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For the past five years longtime professional skier Cody Townsend has been on a quest to ski North America's 50 classic ski descents. The journey, which he documents in serialized YouTube videos, has brought Townsend and friends to peaks familiar and remote, from just outside Aspen to just inside the Arctic Circle. Needless to say, such high-octane pursuits call for gear that's equal to the challenges involved, putting Townsend in a unique position of knowing what works and what doesn't, down to stitches and buckles. For this very reason Maine-based Hyperlite Mountain Gear brought Townsend on to help in the design process of its latest ultralight backcountry backpack, the HMG Crux 40, available as of today, 26 September 2023.
Like all Hyperlite packs, the ski mountaineering-focused Crux uses ultralight, ultra-strong Dyneema fabrics as its foundational material—it also includes a suite of clever features requested by Townsend for alpine adventures like his. Features like special strapping for carrying skis or a snowboard along with ice axes, internal sleeves for avalanche gear, a removable lid and hip belt, and an all-important rear-access zippered panel—a first for any Hyperlite Mountain Gear design.
It's clear in conversation with Townsend that a pack is more than a list of features, though.
"A backpack is your ticket to ride, your authorization of admittance in the backcountry," Townsend tells Field Mag. "In a place governed by Mother Nature, the gear you bring along is the gear that you need for comfort, execution, and survival."
Getting from philosophy to finished product is no simple feat. So we decided to dive in deeper. In the below interview, Townsend provides a look under the lid, so to speak, at how he and the Hyperlite Mountain Gear team made it happen in the Crux 40.
You were involved in the development of the Hyperlite Mountain Gear Headwall 55 too—what spurred you to want to create a new bag?
The Headwall and Crux packs are sculpted and designed for very different things. Although both are backcountry skiing packs—and you could easily use both packs for any given day in the backcountry—the Headwall is more of a super versatile ski touring backpack and the Crux is a hyper-specific ski mountaineering pack. What I wanted out of the Crux was a bag that was designed to transition from climbing to skiing on the steeps with security, a pack that carries axes and technical equipment with more of a focus on accessibility of that gear, a pack that carried a rope securely and comfortably; essentially I wanted a pack that was focused on the unique aspects of technical ski mountaineering. It’s a pack designed for the most challenging lines we all aspire to ride one day.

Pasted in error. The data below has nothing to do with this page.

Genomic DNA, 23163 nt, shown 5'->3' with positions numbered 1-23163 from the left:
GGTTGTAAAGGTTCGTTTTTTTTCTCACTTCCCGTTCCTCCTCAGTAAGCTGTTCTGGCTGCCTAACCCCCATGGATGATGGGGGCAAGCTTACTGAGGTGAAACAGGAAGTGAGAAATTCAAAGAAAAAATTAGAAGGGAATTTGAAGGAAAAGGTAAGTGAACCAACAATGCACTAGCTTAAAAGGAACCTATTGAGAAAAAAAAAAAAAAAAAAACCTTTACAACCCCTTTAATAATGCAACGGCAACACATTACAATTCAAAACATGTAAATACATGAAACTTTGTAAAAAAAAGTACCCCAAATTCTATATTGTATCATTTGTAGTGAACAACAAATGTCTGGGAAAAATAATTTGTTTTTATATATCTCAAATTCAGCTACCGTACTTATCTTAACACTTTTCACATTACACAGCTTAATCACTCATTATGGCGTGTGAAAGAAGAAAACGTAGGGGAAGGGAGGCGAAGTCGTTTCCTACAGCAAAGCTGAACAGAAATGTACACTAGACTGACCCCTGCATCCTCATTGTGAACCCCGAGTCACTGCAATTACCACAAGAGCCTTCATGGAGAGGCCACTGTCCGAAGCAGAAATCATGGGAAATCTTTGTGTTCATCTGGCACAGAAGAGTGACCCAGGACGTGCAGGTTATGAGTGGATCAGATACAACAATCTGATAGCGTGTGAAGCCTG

What makes 40 liters the ideal pack size for what you do? (As opposed to the Headwall's 55 liters)
The reason the Headwall is 55 liters is because in reality, it’s a 25L-55L pack. It goes from day tours to overnights. It’s a bang-for-your-buck bag that can be used in many situations. Forty liters for a ski mountaineering pack was the ideal size because on days you're going for the steepest and most technical line you can, you’re leaving everything but the most essential items back at camp or back in the car.
You want the pack big enough to fit extra layers, technical equipment, and ropes, but not too big to the point where you overload it and make a climb or descent harder. The shape of those 40 liters was also essential, drawing on thinner lines to squeeze through tight sections and a more vertical distribution to spread the weight up your spine and off your lower lumbar, which allows for easier movement in technical terrain.
What were some of the must-have features at the top of your list from the design process get-go?
The most important design feature of the Crux was also the hardest to engineer; the back panel entry. When you're transitioning, or getting essential equipment out of your pack while on the steeps, it is of critical importance that your bag is anchored in while also allowing for entry. A top entry pack in that situation is tricky to dig through, tricky to anchor properly, and can increase your chances of an accidental loss of gear. The back panel is what saves your gear, makes an easier transition in tricky terrain and allows for smoother and safer movement through the mountains.
Was there anything that changed significantly in the final pack compared to the early iterations?
The biggest changes were in the lid. We wanted it to be removable for the days you don’t need a lid, but also to be secure enough to hold a rope across the top of your bag properly. We changed the lid shape, attachment features, and overall structure at least five different times.
Where have you taken the Crux so far, and where to this winter?
I took it to the steepest and most technical lines I’ve ever climbed and skied in Baffin Island to the deepest pow day I’ve ever had in Tahoe. I brought it as an attack bag strapped onto my Porter 5500 for overnight trips and brought it to ski tour in Europe. It’s such an amazing pack, one that I skied nearly 100% of my backcountry days with last season.